This was certainly enough for the Labour Party opposition and even Tory MPs to mobilise against the newly appointed prime minister. Even when she attempted to salvage her position by firing her ally finance minister Kwasi Kwarteng, Truss’ opponents, including many from her own party, still lined up to oust her from her position. The inevitable then took place, and Truss was left with no alternative but to announce her resignation.
Anarchy has returned briefly to the political scene in the UK during the elections period of Tory MPs attempting to elect a replacement for Truss. One candidate is Penny Mordaunt, who would have been the fourth women prime minister in British history if she won the party’s confidence. But in the end, it was Rishi Sunak who once came in second place against Truss, becoming the victor and winning the party’s confidence. A big surprise came from the fleeting resurfacing of none other than ex-prime minister Boris Johnson.
Johnson’s appearance on the scene has been shocking to many observers, an ominous sign it seems, of things to come. After all, he is the man who is believed to have caused the chaos leading to the current situation. Johnson’s attempt to salvage his political career, cut short by his lacklustre performance as prime minister, is the last thing the British public want. Luckily for the British nation, he quickly realised that a new term for him is unattainable and he pulled out from the race. Johnson’s supporters have been unable to answer one simple question: what would Johnson bring to the table in a new term as prime minister that he did not present in his first from 2019 to 2021? The political and economic chaos in the country has only worsened.
It is surprising that the world’s oldest democracy is facing such a leadership crisis in the 21st century. The flaws of the system, dominated by the Conservative and Labour Parties, are becoming evident even with the involvement of smaller parties such as the Scottish National Party and the Liberal Democrats. These smaller parties are more poised to act as king-makers than the main players in British politics.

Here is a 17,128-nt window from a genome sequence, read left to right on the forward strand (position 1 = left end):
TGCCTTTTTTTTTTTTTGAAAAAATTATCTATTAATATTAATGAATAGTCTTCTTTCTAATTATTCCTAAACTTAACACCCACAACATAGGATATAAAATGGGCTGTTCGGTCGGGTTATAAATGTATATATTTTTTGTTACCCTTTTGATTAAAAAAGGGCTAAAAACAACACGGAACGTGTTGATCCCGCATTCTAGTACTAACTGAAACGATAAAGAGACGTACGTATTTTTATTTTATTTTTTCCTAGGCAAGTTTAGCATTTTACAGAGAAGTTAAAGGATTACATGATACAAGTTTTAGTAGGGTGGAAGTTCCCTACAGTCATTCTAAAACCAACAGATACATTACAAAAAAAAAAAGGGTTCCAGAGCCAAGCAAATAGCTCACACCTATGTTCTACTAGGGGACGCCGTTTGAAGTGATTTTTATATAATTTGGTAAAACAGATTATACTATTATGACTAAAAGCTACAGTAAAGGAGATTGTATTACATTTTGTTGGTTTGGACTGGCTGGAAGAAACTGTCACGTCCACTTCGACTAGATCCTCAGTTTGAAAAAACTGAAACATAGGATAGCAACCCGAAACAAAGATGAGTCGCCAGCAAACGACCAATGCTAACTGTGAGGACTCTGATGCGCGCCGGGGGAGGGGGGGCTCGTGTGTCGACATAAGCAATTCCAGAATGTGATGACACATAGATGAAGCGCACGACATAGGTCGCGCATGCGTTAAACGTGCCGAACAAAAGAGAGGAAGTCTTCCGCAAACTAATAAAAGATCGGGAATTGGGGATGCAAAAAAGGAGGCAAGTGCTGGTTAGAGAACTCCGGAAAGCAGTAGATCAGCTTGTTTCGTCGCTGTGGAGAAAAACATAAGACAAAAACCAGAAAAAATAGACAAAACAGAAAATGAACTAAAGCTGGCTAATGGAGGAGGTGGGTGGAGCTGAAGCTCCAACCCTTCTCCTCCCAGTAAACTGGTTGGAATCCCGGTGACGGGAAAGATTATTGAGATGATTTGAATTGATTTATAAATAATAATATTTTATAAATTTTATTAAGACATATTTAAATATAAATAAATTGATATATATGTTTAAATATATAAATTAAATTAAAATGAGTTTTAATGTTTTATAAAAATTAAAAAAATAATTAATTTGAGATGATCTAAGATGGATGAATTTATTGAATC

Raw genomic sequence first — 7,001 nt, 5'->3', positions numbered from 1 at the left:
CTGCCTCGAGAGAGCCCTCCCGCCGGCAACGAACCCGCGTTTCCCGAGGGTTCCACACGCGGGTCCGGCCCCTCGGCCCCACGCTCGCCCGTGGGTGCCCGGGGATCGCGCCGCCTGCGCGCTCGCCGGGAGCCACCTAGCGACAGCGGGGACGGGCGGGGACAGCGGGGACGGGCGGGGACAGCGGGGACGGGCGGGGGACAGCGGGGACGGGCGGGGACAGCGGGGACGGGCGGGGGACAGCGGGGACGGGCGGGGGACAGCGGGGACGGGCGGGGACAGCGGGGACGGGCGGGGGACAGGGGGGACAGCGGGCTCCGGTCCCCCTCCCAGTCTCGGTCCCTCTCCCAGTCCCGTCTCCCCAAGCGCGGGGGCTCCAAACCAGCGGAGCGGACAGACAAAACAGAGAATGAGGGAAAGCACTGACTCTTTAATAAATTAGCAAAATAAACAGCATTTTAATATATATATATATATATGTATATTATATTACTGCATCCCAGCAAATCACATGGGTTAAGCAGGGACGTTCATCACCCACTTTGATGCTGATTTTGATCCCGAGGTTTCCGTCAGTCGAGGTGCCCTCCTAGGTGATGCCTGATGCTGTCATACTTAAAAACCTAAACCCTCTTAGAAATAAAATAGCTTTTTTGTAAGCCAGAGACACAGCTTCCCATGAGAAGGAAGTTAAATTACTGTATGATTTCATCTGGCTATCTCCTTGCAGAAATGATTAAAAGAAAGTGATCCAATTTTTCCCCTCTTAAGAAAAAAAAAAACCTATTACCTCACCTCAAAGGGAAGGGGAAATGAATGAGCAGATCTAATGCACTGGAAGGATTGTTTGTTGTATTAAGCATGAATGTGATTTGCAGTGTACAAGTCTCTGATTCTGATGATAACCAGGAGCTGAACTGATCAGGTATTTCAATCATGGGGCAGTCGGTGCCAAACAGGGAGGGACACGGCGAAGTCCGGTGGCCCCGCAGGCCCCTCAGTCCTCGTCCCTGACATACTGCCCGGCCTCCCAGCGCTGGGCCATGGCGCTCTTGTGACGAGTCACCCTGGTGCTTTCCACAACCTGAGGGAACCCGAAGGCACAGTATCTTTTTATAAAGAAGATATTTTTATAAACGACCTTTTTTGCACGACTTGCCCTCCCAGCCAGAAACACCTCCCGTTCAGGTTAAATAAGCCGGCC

Furthermore, the task of Britain’s new prime minister is becoming more gargantuan by the hour, with the British economy reeling under the current political chaos and constituting an obstacle to restoring order in the country. The British political system may be borrowing a page from its Italian counterpart, given the number of prime ministers the country has seen in such a short span of time.
Truss’ successor Sunak will be the fifth prime minister to lead the country following the Brexit vote in 2016. But while the Italian economy has adapted itself to this practice since World War II, the British economy has not, and it is not benefiting from the constant change of faces in 10 Downing Street and the constant political bickering between the parties and even among themselves.
While no one expects Sunak to be the next Winston Churchill or Margaret Thatcher, he will need to have a workable and realistic plan to save the British economy and restore faith in the establishment after years of chaos.
*The writer is a political analyst and author of Egypt’s Arab Spring and the Winding Road to Democracy.
*A version of this article appears in print in the 27 October, 2022 edition of Al-Ahram Weekly.